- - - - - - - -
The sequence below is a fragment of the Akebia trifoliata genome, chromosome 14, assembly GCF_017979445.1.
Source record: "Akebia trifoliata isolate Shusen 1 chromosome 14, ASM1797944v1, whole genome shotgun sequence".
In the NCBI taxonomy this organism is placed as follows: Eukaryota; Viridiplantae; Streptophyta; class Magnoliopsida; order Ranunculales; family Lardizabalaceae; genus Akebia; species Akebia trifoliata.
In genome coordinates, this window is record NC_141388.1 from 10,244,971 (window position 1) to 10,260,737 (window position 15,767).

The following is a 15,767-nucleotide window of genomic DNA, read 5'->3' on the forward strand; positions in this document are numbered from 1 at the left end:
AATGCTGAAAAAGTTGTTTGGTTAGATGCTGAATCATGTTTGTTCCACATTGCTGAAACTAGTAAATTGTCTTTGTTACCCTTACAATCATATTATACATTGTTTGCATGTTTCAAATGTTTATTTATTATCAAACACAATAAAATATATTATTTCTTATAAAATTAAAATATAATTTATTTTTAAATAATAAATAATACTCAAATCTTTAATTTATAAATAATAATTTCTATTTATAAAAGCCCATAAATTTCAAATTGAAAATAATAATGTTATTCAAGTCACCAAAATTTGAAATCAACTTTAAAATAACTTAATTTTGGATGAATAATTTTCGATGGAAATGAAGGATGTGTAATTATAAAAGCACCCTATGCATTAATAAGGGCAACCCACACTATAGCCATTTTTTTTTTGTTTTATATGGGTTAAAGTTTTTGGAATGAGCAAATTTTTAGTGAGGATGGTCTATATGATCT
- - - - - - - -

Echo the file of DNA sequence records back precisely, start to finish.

The sequence below is a fragment of the Akebia trifoliata genome, chromosome 14, assembly GCF_017979445.1.
Source record: "Akebia trifoliata isolate Shusen 1 chromosome 14, ASM1797944v1, whole genome shotgun sequence".
In the NCBI taxonomy this organism is placed as follows: Eukaryota; Viridiplantae; Streptophyta; class Magnoliopsida; order Ranunculales; family Lardizabalaceae; genus Akebia; species Akebia trifoliata.
In genome coordinates, this window is record NC_141388.1 from 10,244,971 (window position 1) to 10,260,737 (window position 15,767).

The following is a 15,767-nucleotide window of genomic DNA, read 5'->3' on the forward strand; positions in this document are numbered from 1 at the left end:
AATGCTGAAAAAGTTGTTTGGTTAGATGCTGAATCATGTTTGTTCCACATTGCTGAAACTAGTAAATTGTCTTTGTTACCCTTACAATCATATTATACATTGTTTGCATGTTTCAAATGTTTATTTATTATCAAACACAATAAAATATATTATTTCTTATAAAATTAAAATATAATTTATTTTTAAATAATAAATAATACTCAAATCTTTAATTTATAAATAATAATTTCTATTTATAAAAGCCCATAAATTTCAAATTGAAAATAATAATGTTATTCAAGTCACCAAAATTTGAAATCAACTTTAAAATAACTTAATTTTGGATGAATAATTTTCGATGGAAATGAAGGATGTGTAATTATAAAAGCACCCTATGCATTAATAAGGGCAACCCACACTATAGCCATTTTTTTTTTGTTTTATATGGGTTAAAGTTTTTGGAATGAGCAAATTTTTAGTGAGGATGGTCTATATGATCT